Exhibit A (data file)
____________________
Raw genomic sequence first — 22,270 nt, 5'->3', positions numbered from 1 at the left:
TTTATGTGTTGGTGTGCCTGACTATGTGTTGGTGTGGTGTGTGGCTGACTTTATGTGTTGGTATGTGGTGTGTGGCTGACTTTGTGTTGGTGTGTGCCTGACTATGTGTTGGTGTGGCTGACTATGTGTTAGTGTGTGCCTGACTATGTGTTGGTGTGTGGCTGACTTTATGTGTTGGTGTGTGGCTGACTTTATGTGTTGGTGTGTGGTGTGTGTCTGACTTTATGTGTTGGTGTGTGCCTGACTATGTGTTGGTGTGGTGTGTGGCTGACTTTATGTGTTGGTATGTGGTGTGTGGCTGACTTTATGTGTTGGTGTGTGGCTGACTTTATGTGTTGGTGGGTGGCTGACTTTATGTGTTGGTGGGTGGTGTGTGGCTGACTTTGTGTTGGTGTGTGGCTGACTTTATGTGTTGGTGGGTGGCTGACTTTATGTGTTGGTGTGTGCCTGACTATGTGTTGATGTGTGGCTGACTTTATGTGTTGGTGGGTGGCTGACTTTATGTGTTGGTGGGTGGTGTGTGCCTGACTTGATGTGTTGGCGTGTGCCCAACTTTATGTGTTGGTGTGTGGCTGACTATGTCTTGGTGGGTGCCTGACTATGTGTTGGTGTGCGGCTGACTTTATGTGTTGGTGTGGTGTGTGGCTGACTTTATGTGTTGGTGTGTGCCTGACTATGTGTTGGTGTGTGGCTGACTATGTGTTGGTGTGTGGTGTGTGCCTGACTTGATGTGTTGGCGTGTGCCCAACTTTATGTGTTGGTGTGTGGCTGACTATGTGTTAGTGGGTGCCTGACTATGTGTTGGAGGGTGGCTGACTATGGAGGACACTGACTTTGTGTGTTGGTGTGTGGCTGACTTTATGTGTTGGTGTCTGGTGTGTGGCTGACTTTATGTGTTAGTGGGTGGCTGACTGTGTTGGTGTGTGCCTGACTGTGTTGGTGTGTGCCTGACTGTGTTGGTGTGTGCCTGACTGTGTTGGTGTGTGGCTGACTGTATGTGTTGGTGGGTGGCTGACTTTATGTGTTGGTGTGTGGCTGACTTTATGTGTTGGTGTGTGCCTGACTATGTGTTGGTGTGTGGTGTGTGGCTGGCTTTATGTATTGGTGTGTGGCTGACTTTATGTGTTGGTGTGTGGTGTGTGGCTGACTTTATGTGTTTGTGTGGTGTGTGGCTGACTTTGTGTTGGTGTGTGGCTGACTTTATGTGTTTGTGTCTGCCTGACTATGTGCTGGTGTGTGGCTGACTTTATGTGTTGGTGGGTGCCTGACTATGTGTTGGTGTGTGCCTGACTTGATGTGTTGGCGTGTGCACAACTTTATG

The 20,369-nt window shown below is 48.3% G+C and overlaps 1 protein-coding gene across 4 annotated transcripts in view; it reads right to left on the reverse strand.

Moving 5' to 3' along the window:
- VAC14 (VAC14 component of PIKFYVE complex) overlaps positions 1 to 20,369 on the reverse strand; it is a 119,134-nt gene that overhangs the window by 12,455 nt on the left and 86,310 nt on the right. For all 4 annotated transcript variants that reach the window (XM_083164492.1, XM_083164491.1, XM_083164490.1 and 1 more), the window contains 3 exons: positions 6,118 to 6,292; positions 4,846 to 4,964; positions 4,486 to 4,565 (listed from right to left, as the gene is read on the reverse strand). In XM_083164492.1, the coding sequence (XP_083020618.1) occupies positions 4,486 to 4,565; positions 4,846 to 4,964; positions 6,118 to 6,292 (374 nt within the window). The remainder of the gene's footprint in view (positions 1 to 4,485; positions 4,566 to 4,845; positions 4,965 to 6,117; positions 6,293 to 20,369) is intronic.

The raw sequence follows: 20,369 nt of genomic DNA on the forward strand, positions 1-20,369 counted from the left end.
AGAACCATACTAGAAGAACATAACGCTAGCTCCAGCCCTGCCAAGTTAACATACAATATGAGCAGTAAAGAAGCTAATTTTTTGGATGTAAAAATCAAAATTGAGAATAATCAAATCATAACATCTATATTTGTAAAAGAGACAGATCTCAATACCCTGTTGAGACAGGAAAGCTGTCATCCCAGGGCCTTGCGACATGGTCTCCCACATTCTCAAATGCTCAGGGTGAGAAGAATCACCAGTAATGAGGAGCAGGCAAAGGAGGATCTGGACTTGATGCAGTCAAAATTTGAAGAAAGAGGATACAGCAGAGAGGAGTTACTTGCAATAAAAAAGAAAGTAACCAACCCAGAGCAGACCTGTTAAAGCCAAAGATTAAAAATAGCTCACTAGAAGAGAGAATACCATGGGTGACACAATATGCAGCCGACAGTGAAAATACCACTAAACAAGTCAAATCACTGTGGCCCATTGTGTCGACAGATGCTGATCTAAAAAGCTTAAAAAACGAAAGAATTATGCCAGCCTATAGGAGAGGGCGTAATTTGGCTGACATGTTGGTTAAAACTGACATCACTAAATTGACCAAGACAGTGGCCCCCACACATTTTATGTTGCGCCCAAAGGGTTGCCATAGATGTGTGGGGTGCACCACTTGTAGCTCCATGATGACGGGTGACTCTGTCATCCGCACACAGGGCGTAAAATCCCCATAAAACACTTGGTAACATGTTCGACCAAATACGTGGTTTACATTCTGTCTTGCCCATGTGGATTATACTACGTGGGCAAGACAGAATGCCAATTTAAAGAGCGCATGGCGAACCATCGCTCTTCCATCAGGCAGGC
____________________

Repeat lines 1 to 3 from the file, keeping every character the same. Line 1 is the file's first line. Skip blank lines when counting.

Raw genomic sequence first — 22,270 nt, 5'->3', positions numbered from 1 at the left:
TTTATGTGTTGGTGTGCCTGACTATGTGTTGGTGTGGTGTGTGGCTGACTTTATGTGTTGGTATGTGGTGTGTGGCTGACTTTGTGTTGGTGTGTGCCTGACTATGTGTTGGTGTGGCTGACTATGTGTTAGTGTGTGCCTGACTATGTGTTGGTGTGTGGCTGACTTTATGTGTTGGTGTGTGGCTGACTTTATGTGTTGGTGTGTGGTGTGTGTCTGACTTTATGTGTTGGTGTGTGCCTGACTATGTGTTGGTGTGGTGTGTGGCTGACTTTATGTGTTGGTATGTGGTGTGTGGCTGACTTTATGTGTTGGTGTGTGGCTGACTTTATGTGTTGGTGGGTGGCTGACTTTATGTGTTGGTGGGTGGTGTGTGGCTGACTTTGTGTTGGTGTGTGGCTGACTTTATGTGTTGGTGGGTGGCTGACTTTATGTGTTGGTGTGTGCCTGACTATGTGTTGATGTGTGGCTGACTTTATGTGTTGGTGGGTGGCTGACTTTATGTGTTGGTGGGTGGTGTGTGCCTGACTTGATGTGTTGGCGTGTGCCCAACTTTATGTGTTGGTGTGTGGCTGACTATGTCTTGGTGGGTGCCTGACTATGTGTTGGTGTGCGGCTGACTTTATGTGTTGGTGTGGTGTGTGGCTGACTTTATGTGTTGGTGTGTGCCTGACTATGTGTTGGTGTGTGGCTGACTATGTGTTGGTGTGTGGTGTGTGCCTGACTTGATGTGTTGGCGTGTGCCCAACTTTATGTGTTGGTGTGTGGCTGACTATGTGTTAGTGGGTGCCTGACTATGTGTTGGAGGGTGGCTGACTATGGAGGACACTGACTTTGTGTGTTGGTGTGTGGCTGACTTTATGTGTTGGTGTCTGGTGTGTGGCTGACTTTATGTGTTAGTGGGTGGCTGACTGTGTTGGTGTGTGCCTGACTGTGTTGGTGTGTGCCTGACTGTGTTGGTGTGTGCCTGACTGTGTTGGTGTGTGGCTGACTGTATGTGTTGGTGGGTGGCTGACTTTATGTGTTGGTGTGTGGCTGACTTTATGTGTTGGTGTGTGCCTGACTATGTGTTGGTGTGTGGTGTGTGGCTGGCTTTATGTATTGGTGTGTGGCTGACTTTATGTGTTGGTGTGTGGTGTGTGGCTGACTTTATGTGTTTGTGTGGTGTGTGGCTGACTTTGTGTTGGTGTGTGGCTGACTTTATGTGTTTGTGTCTGCCTGACTATGTGCTGGTGTGTGGCTGACTTTATGTGTTGGTGGGTGCCTGACTATGTGTTGGTGTGTGCCTGACTTGATGTGTTGGCGTGTGCACAACTTTATG

The 20,369-nt window shown below is 48.3% G+C and overlaps 1 protein-coding gene across 4 annotated transcripts in view; it reads right to left on the reverse strand.